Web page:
professor waugh, did reconstruction fail? >> good morning. first of all i will pander to the audience for one second and tell you how much i have enjoyed attending my first lincoln forum, both as a presenter and is a member of the audience. you are terrific. [applause] i will say that reconstruction gets an 'f'great and it always itgets and "f" grade, and always has in terms of history books. first, it was awarded a grant by the loss causes dorians and then -- an f grade by the lost cause
9:07 am
historians, and then by the 1950's and 60's historians and it is still being awarded that great for the -- i think it is something we should talk about. i always tell my students, and i think we can flush it out, that reconstruction is a qualified success and a qualified failure. i mean it was a qualified failure in that it did not live up to the promise of equality that many african-americans expected at the end of the war and many white abolitionists wanted. it was a qualified success, and i may be a little outside the current consensus that the people living at the time, the majority of the northerners who voted on reconstruction issues, that the premier concern was
9:08 am
would the union stay together after this terrible war. the united states persisted. they consider that a great, magnificent achievement. we have to understand, even if we don't agree that it was, we have to understand that was an overwhelming consensus confirmed in the elections of 1868, 1872 and 1876. i will leave you with that for now, but also i want to tell you my favorite quote from -- it was originally not applied to reconstruction but i have applied it to reconstruction. that is by the novelist and social critic william howles. "what the american public always wants is a tragedy with a happy ending." that is what appomattox provides
9:09 am
for generations to come. that is what we are discontented about an reconstruction. [applause] >> i think it begs the question on did the the civil war end at appomattox? i think if you read the good work of professor michael vornberg he wrote the book on the 13th amendment, he has the opinion that appomattox and not really end our civil war. so professor doug egerton, we talk about voting rights being denied to african-americans and people of color. what about any effect on voting rights in the north for example? mr. egerton: let me survey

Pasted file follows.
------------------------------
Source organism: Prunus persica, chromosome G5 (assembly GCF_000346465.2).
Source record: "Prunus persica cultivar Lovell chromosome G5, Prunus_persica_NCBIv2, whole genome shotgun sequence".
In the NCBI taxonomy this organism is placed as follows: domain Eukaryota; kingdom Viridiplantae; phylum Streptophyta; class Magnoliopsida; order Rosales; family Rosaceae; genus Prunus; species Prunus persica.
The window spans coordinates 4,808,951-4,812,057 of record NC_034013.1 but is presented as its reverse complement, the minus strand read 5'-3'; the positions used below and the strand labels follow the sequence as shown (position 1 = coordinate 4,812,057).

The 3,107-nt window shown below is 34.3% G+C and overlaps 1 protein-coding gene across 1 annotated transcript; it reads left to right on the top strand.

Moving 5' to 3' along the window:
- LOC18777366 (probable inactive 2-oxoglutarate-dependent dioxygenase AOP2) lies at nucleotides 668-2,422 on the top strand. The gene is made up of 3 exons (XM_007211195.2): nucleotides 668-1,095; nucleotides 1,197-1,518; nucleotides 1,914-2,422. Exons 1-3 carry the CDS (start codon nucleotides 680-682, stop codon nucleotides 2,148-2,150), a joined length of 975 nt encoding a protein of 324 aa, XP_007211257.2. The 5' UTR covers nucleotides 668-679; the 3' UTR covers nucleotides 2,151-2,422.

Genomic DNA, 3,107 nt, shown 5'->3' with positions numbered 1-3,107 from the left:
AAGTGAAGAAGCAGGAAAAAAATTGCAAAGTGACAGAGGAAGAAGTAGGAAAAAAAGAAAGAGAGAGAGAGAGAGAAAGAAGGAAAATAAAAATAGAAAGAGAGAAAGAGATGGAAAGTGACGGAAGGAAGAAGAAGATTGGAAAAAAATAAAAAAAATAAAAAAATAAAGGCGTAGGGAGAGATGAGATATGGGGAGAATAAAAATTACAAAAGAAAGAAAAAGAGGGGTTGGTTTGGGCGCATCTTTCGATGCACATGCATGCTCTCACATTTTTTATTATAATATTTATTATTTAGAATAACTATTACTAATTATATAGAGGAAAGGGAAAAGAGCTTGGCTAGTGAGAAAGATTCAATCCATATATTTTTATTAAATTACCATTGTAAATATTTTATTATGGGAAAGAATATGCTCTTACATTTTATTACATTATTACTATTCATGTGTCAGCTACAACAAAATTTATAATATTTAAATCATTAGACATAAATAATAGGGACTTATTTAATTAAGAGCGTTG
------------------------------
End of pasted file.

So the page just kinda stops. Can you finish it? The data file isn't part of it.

9:10 am
-- start by echoing joan. we had dinner with president lincoln and that doesn't happen very often. also last night my friend catherine ward biggest geeks slowlyed me to speak which is not one of my skills. especially when you're given three minutes to answer a long question. i will probably talk fast. in my book i tried to write about black white, north, south, east, west, and you have conservatives like andrew johnson that don't use reconstruction. then you have white republicans using the term reconstruction. even the so-called radicals, when you asked what reconstruction is, they say it's a policy for the defeated confederacy. when you ask frederick douglas, it is a national policy. douglass says this is a war for national reclamation.
9:11 am
bear in mind, we had lincoln's last speech at richmond. he said he believed voting rights was something to be earned. he got the 179,000 men in blue uniforms had earned that right. lincoln's modern critics are not impressed. ok. there are 4 million freed americans at that moment, half of whom are men. 200,000 is a small drop in the bucket. we will put that in a larger context. when lincoln says those words on the eve of his assassination black men can vote on an equal basis and only five doing when states. -- in five new england states. in new york, where i live, the quality that it is not impose on white. frederick douglas who owns a house in business in rochester
9:12 am